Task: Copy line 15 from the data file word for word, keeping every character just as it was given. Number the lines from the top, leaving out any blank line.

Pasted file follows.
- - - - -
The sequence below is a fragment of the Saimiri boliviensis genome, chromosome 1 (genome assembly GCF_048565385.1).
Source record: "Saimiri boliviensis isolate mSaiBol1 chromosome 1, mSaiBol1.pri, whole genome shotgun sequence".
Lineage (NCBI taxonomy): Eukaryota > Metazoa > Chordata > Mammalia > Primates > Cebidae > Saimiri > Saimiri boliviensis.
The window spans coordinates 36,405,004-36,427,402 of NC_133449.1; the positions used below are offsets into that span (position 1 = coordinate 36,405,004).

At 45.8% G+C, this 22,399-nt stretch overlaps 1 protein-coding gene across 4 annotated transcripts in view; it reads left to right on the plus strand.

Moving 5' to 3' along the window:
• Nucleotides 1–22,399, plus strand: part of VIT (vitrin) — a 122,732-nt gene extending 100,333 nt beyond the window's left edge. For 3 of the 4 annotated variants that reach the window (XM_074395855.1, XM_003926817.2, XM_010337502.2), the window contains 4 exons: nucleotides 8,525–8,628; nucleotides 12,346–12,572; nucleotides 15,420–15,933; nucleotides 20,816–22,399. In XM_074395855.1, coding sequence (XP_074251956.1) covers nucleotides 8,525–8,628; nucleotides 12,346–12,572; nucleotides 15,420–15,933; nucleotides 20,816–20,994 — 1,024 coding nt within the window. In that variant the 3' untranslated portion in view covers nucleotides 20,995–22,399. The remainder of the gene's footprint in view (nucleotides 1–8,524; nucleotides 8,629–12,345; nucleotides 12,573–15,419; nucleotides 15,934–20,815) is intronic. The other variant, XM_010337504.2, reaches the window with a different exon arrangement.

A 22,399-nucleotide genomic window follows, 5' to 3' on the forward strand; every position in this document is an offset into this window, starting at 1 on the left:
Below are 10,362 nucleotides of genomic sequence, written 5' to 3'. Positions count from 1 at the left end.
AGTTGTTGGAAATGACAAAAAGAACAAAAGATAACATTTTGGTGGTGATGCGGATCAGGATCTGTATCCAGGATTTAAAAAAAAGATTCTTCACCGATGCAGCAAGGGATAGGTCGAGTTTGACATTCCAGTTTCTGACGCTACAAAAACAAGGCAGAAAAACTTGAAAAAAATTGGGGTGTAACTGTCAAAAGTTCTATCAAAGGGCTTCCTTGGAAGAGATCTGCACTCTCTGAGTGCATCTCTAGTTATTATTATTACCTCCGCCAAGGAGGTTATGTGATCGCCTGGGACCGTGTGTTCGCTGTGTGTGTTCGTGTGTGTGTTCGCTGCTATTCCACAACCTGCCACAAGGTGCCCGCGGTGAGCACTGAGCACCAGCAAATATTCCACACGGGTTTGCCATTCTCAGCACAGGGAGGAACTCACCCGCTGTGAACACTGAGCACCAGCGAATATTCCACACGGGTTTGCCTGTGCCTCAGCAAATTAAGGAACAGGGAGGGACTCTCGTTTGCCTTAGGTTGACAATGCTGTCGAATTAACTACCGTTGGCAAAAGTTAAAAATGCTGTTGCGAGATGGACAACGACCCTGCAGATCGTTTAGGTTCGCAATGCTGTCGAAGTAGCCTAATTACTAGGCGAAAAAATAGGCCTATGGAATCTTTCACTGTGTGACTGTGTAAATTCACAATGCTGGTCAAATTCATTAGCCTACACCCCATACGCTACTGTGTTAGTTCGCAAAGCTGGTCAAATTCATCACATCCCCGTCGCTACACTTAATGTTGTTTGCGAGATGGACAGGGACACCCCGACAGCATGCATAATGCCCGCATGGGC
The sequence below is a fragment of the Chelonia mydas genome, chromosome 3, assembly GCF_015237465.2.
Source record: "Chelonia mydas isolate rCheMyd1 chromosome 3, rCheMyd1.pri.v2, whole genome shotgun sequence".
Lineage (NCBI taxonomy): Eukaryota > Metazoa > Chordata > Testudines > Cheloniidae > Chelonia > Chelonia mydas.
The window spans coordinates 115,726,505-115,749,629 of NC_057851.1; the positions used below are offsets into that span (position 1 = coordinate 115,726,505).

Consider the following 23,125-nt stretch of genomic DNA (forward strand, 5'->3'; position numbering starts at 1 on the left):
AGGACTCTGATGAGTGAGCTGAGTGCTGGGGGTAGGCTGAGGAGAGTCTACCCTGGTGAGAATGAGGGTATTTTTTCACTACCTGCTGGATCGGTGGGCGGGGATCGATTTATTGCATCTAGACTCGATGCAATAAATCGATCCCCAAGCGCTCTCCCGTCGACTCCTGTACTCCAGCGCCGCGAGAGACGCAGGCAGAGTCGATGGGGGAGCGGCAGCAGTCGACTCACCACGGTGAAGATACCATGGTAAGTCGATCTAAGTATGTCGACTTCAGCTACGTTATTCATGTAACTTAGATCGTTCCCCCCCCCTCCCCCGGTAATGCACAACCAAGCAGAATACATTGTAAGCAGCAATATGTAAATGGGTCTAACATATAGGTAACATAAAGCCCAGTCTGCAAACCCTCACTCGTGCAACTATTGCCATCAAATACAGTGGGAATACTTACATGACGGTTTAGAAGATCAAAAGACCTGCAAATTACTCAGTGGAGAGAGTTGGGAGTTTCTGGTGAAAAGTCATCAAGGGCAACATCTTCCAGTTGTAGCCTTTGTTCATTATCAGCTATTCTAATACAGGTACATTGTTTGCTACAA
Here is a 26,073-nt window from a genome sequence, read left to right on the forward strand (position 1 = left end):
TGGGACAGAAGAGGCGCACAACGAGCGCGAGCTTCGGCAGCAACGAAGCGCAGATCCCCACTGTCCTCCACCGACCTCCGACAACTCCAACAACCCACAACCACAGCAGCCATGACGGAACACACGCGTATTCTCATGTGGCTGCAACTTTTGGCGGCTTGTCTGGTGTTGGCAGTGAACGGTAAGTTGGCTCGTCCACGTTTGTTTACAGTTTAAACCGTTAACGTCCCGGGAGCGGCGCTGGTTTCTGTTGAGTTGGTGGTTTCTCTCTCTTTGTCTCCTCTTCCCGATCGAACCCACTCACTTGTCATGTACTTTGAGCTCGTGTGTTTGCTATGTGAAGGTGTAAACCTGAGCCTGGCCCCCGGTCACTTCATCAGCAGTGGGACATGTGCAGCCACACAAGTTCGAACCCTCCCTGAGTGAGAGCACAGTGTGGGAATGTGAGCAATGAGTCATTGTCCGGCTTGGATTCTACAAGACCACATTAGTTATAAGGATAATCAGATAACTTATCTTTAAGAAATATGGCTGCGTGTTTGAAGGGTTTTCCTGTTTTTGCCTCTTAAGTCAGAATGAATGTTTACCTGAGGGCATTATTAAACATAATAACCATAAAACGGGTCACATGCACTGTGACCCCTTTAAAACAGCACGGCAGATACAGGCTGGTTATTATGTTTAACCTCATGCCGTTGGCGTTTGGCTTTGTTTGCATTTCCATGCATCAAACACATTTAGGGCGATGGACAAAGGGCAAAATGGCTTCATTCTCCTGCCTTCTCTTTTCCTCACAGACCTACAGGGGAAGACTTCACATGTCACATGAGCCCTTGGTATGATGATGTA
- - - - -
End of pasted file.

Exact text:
Consider the following 23,125-nt stretch of genomic DNA (forward strand, 5'->3'; position numbering starts at 1 on the left):